“The goal is to identify new technology to address urban challenges related to safety, mobility,  emissions, accessibility, and congestion while also driving economic development in the region,”  said Jean Redfield, president and CEO, NextEnergy. “The inaugural challenge brought talented i  individuals and creative solutions from around the world and we’re looking forward to another  great year of innovative ideas and advancement in Smart City technology.”

American Center for Mobility, SAE International, and Institute of Transportation Engineers to Create Connected, Automated Vehicle Standards

The American Center for Mobility (ACM) has signed agreements with the Institute of Transportation Engineers (ITE) and SAE International as part of a combined effort to accelerate voluntary standards for connected and self-driving technologies. updated-acm-concept-image-2-600_crop.jpg

Following the signing of two memorandums of understanding, ACM, ITE and SAE will work in concert to identify specific guidelines to make certain the deployment of automated vehicle technology is done safely and effectively. The three will also look for methods, processes, organizations and business practices that can be used to help establish and hasten the adoption of these standards.

 "Voluntary standards are urgent and critical for automated vehicle technology and infrastructure.  We're excited to be working with these two leading organizations which are world-renowned for  their work on standardization," said John Maddox, president and CEO, American Center for  Mobility.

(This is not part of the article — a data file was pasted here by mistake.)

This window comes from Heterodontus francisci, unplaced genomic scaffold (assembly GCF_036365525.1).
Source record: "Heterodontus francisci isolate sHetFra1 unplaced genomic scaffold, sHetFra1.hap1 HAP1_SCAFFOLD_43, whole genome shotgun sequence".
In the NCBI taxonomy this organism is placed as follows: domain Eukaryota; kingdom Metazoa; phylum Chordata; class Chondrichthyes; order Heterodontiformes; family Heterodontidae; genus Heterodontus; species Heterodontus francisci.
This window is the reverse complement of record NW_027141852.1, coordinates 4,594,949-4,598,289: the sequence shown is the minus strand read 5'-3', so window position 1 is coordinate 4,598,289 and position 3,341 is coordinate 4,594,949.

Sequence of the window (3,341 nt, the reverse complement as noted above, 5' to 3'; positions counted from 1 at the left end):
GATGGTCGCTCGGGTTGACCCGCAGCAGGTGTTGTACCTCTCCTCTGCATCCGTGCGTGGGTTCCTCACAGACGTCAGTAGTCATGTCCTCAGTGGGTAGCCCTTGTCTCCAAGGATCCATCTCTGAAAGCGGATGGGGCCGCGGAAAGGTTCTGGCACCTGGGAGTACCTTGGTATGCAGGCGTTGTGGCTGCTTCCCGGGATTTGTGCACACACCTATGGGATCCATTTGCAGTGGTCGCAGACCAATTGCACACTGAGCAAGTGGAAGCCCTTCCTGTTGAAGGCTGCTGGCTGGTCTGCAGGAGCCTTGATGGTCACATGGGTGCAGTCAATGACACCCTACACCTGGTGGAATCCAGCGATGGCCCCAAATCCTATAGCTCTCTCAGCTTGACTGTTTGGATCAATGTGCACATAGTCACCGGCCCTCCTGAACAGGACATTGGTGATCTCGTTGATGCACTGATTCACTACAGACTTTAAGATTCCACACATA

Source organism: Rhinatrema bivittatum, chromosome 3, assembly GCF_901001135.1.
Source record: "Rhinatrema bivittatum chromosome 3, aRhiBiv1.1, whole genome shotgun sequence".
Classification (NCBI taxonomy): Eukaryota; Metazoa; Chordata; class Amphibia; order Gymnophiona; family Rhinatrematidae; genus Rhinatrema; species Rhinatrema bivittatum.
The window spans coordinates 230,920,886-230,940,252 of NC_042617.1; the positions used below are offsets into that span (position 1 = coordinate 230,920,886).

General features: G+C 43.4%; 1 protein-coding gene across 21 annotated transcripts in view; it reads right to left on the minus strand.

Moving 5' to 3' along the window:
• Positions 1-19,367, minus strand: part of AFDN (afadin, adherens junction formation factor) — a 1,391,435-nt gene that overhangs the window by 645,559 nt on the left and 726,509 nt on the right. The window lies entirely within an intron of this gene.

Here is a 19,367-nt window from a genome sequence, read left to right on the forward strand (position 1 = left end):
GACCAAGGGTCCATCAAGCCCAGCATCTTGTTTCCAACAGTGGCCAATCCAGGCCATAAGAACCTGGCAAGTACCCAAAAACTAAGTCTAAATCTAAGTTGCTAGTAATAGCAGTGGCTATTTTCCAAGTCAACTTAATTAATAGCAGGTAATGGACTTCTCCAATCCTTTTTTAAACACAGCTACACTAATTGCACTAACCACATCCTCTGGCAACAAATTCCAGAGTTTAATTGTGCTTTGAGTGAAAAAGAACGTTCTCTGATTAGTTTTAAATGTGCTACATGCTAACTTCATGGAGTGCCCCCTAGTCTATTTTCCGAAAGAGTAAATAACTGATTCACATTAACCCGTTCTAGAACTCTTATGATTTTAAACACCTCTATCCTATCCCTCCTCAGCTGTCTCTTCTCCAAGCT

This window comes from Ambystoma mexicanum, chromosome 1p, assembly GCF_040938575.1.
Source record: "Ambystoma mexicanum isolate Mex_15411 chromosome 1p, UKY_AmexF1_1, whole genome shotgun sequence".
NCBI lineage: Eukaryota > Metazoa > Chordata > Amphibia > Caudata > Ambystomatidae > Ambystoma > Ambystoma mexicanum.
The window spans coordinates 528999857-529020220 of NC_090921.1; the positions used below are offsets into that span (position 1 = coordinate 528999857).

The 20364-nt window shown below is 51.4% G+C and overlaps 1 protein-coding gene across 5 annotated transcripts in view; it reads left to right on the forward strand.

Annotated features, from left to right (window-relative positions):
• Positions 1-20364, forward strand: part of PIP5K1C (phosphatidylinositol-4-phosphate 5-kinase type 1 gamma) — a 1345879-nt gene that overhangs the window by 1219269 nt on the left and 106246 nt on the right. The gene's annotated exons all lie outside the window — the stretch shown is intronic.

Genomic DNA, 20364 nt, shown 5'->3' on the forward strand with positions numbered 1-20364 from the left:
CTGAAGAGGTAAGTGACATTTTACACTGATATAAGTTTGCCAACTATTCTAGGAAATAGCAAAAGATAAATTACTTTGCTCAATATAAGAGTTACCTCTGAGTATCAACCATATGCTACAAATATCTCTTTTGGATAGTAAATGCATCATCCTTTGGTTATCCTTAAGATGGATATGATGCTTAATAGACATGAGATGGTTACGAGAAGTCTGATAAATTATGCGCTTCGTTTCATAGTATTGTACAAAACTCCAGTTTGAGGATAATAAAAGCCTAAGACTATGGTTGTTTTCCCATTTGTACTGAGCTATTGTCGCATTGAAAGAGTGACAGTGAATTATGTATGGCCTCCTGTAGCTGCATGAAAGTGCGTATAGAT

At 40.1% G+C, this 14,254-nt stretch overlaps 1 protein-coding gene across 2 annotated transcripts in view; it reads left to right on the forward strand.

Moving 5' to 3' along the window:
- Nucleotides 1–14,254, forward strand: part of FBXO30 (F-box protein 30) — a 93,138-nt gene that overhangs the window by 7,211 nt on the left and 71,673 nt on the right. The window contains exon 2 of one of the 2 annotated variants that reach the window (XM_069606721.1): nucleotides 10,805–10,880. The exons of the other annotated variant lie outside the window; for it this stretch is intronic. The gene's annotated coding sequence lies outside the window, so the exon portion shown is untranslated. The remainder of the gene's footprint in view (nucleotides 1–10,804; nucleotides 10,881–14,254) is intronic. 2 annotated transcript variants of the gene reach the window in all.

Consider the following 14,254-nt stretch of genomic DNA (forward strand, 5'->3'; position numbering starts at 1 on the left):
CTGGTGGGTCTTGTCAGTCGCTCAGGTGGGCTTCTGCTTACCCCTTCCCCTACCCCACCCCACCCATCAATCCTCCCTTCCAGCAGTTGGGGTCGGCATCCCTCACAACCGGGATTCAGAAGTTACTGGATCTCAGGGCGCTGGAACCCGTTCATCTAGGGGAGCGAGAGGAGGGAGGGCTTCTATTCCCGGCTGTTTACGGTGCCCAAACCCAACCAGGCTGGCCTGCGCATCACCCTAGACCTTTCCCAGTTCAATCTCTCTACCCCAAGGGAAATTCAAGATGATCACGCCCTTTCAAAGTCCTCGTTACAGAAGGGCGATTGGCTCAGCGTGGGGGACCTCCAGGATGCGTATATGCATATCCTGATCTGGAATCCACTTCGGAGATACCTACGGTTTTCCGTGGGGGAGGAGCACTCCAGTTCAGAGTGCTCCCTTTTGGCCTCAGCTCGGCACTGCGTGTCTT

Karamba Security Named Best Auto Cybersecurity Product/Service of 2017 by TU-Automotive

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Autonomous cybersecurity solutions company Karamba Security has been awarded Best Auto Cybersecurity Product/Service by TU-Automotive.

The announcement was made during a reception in Novi, Michigan as part of the TU-Automotive Detroit Conference and Exhibition. Karamba Security was selected for its pioneering work on prevention software that protects a vehicle and its factory settings by stopping hackers from making potentially harmful changes.

Karamba Security, a startup from Israel, opened offices in Ann Arbor to be closer to U.S. automakers after raising $12 million in funding from venture capital firms Fontinalis Partners and YL Ventures.

 “We are proud and honored to accept TU-Automotive’s Best Auto Cybersecurity Product for  2017,” said Ami Dotan, Karamba Security’s CEO and co-founder. “Adding to the broad market  demand we are experiencing, the award is another indication of the automotive industry’s vote  of confidence that our solutions best meet the need to prevent cyberattacks before hackers  succeed in infiltrating the car. We will continue to keep consumer safety our top priority by  providing cyber prevention with zero false positives and negligible performance impact.”

Video: ACM Update, Developing Validation Standards for Connected and Automated Vehicles

Andrew Smart from the American Center for Mobility explains self-driving and connected vehicle validation standards:

 "What we're looking at in the environment for connected and automated vehicles is how we can  develop standards. ACM can then convene and bring the institutions together and then really  accelerate the deployment of the technology."

Click to hear more from Andrew and check in on the progress of the construction at ACM during a recent tour of the facility. American Center for Mobility.